4334 Hobbs Road
The Science (and Art) of Persuasion: Anne T. Melvin, Harvard University
At its heart, fundraising is about persuading people to give away money. How the best fundraisers do it is an intangible art, but there is hard science behind the six universal principles of social influence that sway people: liking; authority; reciprocation; social proof; scarcity; and commitment and consistency. We will examine each of these, how we unknowingly use them, how we can use them more intentionally, and putting them to good use for the charities we care about. First, we’ll dive into social science experiments that underlie the six principles of social influence. Next, we’ll look at ways to apply those principles to your one-to-one interactions with prospects as well as marketing. Sometimes small changes in presentation or behavior can yield large changes – and larger gifts. Make sure you understand the subtle, unspoken language of social influence, and that you’re not accidentally “saying” the wrong thing to prospects.
- Understand the six social science principles of liking, social proof, reciprocity, authority, commitment and consistency, and scarcity.
- Learn ways to use all of these principles in your fundraising practice with prospects and donors, marketing pieces, and volunteers.
- Understand the unspoken and little-understood forces that motivate all of us.
- Secure more gifts by understanding how to apply these principles to your daily work.
Afternoon Panel: “Planned Giving Road Warriors – How Do We Do It?”
This session will be focused on a ‘nuts and bolts’ approach with Panelists:
Facilitator: Carolyn K. DeFrancesco, J.D., Director of Planned Giving, Elon University
Susan R. Gutterman, J.D., Endowment Director, Jewish Foundation of Greensboro
Lawrence C. Jerome, Senior Vice President, Institutional Advancement, Cone Health
Lee Knight, Legacy Gift Planning Advisor, UNC Wilmington
Anne T. Melvin, Director of Training and Education, Harvard University
- what training should a planned giving professional have?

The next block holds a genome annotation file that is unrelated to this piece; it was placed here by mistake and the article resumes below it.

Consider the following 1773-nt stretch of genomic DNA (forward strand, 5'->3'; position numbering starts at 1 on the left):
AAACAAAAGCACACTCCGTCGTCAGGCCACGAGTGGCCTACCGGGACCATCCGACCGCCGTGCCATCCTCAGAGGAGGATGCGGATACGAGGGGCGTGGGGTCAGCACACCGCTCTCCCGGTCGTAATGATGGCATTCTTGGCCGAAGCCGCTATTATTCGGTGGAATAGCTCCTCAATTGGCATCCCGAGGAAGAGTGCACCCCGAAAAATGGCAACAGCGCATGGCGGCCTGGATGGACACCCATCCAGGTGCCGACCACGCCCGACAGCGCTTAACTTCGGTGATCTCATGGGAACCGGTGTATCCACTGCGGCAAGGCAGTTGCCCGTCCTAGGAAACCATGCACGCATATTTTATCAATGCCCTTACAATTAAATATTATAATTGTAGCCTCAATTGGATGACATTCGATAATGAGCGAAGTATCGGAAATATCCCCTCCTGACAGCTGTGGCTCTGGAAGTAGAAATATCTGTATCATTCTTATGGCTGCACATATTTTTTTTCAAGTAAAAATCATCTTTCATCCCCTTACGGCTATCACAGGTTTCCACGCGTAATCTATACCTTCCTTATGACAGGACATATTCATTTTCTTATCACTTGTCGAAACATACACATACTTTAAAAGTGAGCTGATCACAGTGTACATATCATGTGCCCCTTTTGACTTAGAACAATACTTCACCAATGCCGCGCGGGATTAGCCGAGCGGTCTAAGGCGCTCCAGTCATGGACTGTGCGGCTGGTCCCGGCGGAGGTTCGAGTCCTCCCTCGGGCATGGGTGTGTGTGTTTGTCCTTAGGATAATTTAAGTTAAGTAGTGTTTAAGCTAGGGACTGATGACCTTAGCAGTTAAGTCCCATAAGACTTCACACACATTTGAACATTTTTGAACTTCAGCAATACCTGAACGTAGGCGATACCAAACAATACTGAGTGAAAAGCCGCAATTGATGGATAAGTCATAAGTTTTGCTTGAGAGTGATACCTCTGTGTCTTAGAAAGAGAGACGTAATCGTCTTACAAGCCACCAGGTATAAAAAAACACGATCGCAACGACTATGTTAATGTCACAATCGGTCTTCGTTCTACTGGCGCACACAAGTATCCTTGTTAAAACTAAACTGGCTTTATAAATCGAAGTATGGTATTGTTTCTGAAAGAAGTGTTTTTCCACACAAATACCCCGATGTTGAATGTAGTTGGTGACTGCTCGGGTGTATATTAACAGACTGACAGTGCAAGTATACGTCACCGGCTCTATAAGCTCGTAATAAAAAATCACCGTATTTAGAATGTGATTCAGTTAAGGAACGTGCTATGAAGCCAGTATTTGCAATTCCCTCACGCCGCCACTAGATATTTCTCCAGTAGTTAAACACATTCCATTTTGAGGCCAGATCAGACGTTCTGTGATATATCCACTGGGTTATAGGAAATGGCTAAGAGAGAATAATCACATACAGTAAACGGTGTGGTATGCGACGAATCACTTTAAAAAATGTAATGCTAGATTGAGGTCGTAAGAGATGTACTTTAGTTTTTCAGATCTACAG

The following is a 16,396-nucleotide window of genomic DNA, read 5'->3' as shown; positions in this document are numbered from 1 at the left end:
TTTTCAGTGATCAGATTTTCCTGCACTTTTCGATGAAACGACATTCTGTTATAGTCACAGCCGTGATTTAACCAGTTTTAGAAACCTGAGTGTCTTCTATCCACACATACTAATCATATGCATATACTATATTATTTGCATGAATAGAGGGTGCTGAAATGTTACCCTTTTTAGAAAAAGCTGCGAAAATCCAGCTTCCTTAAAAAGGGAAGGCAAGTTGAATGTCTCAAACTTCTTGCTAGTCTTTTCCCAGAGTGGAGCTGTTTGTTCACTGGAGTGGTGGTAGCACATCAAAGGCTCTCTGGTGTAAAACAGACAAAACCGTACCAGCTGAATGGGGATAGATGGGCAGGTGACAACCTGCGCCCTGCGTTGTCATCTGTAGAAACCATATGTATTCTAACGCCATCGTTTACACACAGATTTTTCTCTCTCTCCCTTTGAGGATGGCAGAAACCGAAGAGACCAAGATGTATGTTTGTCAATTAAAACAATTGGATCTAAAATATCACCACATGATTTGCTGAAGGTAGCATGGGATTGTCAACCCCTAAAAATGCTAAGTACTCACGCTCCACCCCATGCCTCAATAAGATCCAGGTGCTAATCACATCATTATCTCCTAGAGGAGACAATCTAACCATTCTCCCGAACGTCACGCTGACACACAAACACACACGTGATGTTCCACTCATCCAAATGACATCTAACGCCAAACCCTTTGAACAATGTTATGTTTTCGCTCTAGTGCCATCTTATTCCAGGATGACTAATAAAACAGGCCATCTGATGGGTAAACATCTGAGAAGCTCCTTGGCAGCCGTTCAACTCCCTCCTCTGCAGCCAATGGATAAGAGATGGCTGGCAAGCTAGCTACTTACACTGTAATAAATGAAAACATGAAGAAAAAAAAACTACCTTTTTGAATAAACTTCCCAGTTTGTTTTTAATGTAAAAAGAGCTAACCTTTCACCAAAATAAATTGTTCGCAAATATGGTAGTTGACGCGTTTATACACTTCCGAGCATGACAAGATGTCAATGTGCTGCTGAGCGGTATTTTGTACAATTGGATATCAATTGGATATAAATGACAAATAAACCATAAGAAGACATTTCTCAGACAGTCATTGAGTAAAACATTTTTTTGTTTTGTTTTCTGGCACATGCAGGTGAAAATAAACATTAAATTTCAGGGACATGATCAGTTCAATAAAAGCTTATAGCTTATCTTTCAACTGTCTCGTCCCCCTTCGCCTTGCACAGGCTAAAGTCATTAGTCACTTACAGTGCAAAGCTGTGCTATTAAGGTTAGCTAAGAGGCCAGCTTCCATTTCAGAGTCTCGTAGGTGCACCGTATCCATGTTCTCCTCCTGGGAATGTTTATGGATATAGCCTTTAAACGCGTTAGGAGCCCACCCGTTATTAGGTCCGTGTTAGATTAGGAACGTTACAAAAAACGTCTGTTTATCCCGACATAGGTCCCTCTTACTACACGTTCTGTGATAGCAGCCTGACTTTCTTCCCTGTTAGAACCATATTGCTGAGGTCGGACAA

- what planned giving training should a major gift officer/ VP/President have?
- how should a planned giving portfolio be created?
- how should visits be prioritized- capacity? history of giving? location?
If these are the questions you ask yourself, or you have great ideas for friends and colleagues, enjoy this session moderated by Anne Melvin with our panelists who, like you, come from different sizes and types of non-profits with varying levels of experience.
Anne T. Melvin
Director of Training and Education
Alumni Affairs & Development
Anne Melvin has worked as both a volunteer and a professional in the field of development for the past two decades. In recent years, Anne specialized in planned giving, negotiating and closing gifts for various schools at Harvard. As Deputy Director of Gift Planning at Harvard College, she directed the marketing portion of Harvard’s gift planning efforts for 12 years, revamping their approach to marketing and tripling its lead generation, as well as working with prospects and soliciting and closing gifts. Anne is a member of the Planned Giving Group of New England and the Partnership for Philanthropic Planning. She speaks regularly about planned giving around the country to development professionals, specializing in marketing, development techniques, fundraiser training and gift solicitation and negotiation. She oversees and leads all the internal fundraiser training programs at Harvard’s central fundraising office. She is a member of the Partnership for Philanthropic Planning’s Leadership Institute. Prior to joining Harvard, Anne practiced real estate law in the Boston area. She is a cum laude graduate of Williams College and holds a J.D. from the Boston University School of Law.